by Ingvi Snædal, reviewed on
Two Flies with One Stone
Divinity II: Ego Draconis was released about a year ago and received very mixed reviews. Scoring everywhere between 4.8 to 8.4, game critics could not seem to agree on the plot being weak or entertaining, the missions unintelligent or diverse, or the characters colorful or shallow. The expansion, Divinity II: Flames of Vengeance, was released recently and along with it, a version containing both games, named: Divinity II: The Dragon Knight Saga.
Games with excellent graphics are a dime a dozen these days. Unfortunately, games with good stories are not. They are, in fact, quite a rarity. The only genre that appears to still focus on quality writing is the role-playing genre. Divinity II: The Dragon Knight Saga is a game with an engaging plot, colorful characters, an abundance of humor and diverse quests. Its focus on writing does, however, appear to have come down on other areas, such as voice acting, animation and graphical polish.
The opening cut scene displays a bald, evil-looking man on top of his flying fortress, which is essentially a flying cliff with a castle on top of it. He menacingly looks down at an amulet he has around his neck and then struts away. It did not make much sense to me either, but rest assured, all will be explained later on in the game. From the opening menu, you will be able to choose which story you want to play through; Ego Draconis or Flames of Vengeance. Ego Draconis is the natural first choice as it starts you off with a first level character and allows you to develop it as you play through the story. Flames of Vengeance, on the other hand, throws you straight into the battle torn city of Aleroth with a level 35 character and expects you to know what to do with it.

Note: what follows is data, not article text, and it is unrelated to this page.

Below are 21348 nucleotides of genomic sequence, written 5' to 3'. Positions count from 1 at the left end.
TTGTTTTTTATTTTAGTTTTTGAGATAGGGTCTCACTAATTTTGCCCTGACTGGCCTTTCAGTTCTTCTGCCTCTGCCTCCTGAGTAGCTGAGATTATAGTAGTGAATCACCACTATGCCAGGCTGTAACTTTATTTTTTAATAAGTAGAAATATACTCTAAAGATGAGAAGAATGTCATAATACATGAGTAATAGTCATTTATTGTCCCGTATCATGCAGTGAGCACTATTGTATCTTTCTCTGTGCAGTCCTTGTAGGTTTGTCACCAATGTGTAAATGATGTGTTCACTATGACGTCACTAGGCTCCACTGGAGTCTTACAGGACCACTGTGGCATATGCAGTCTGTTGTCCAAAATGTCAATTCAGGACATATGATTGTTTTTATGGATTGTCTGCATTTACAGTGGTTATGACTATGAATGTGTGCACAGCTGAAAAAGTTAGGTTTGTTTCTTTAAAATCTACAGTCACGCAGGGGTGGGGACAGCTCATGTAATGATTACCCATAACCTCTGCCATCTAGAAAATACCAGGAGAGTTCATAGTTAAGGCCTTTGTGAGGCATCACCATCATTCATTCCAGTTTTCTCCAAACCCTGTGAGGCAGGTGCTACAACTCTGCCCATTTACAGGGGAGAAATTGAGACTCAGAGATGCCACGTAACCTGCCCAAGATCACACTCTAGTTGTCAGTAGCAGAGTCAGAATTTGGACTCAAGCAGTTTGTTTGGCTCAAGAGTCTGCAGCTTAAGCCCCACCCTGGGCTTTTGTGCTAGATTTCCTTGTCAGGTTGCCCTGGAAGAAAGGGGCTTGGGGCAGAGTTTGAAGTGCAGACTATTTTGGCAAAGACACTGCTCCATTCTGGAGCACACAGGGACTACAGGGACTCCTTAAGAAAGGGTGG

Dragon Hunter on the Prowl
Compared to modern role-playing games such as Elder Scrolls: Oblivion and Dragon Age: Origins, Divinity II offers very little when it comes to character customization. You can only choose your character’s gender, face, hair and voice. The hair and face options are limited to a few preset styles and the 4 different voices you can choose from are of little consequence, as you will not hear your character speak unless you are gravely wounded or you pick up something shiny.
I made myself a sexy seductress with long legs, a luscious booty and a waist that hardly appeared to be roomy enough for a spinal column. I named her Twainia because, for some odd reason, I was thinking about Mark Twain during the creation process. Armed with my new character, I set out into the world of Rivellon only to be disappointed by the first character I encountered. You will soon notice that the scenery in Divinity II is very lively, filled with vivid colors and a beautifully scenic landscape, which is not hard to accomplish when working with the Gamebryo engine. Some textures in the scenery look repetitive though, which severely reduces the level of immersion. The weapons and armor you will find are well designed and look polished, but the characters themselves, especially their skin, mouth and hair look incomplete. It is almost as if the art team ran out of time before they got to the facial texturing. When characters speak, you will be able to see inside their mouths, and you might be surprised to find that the walls of their mouths are of a weird pinkish or beige color.
The first character you will meet is Commander Rhode who is your superior officer in the little band of dragon hunters you so eagerly want to be a part of. The voice actress who read the lines for Commander Rhode sounds very unenthusiastic. She reminded me of a college student with a massive hangover, trying to read her report on the mating habits of fire ants without falling asleep. It is hard to say whether this is the rule or the exception regarding the voice acting in this game, because some characters sound absolutely superb, but you will meet more then a few Commander Rhodes along the way. After my frightfully bland conversation with Commander Rhode, I ran into town where I received my Dragon Slayer status, the power to see ghosts and read minds and my class set.
A funny, entertaining, colourful and diverse game world.
Inconsistent voice acting and questionable design choices.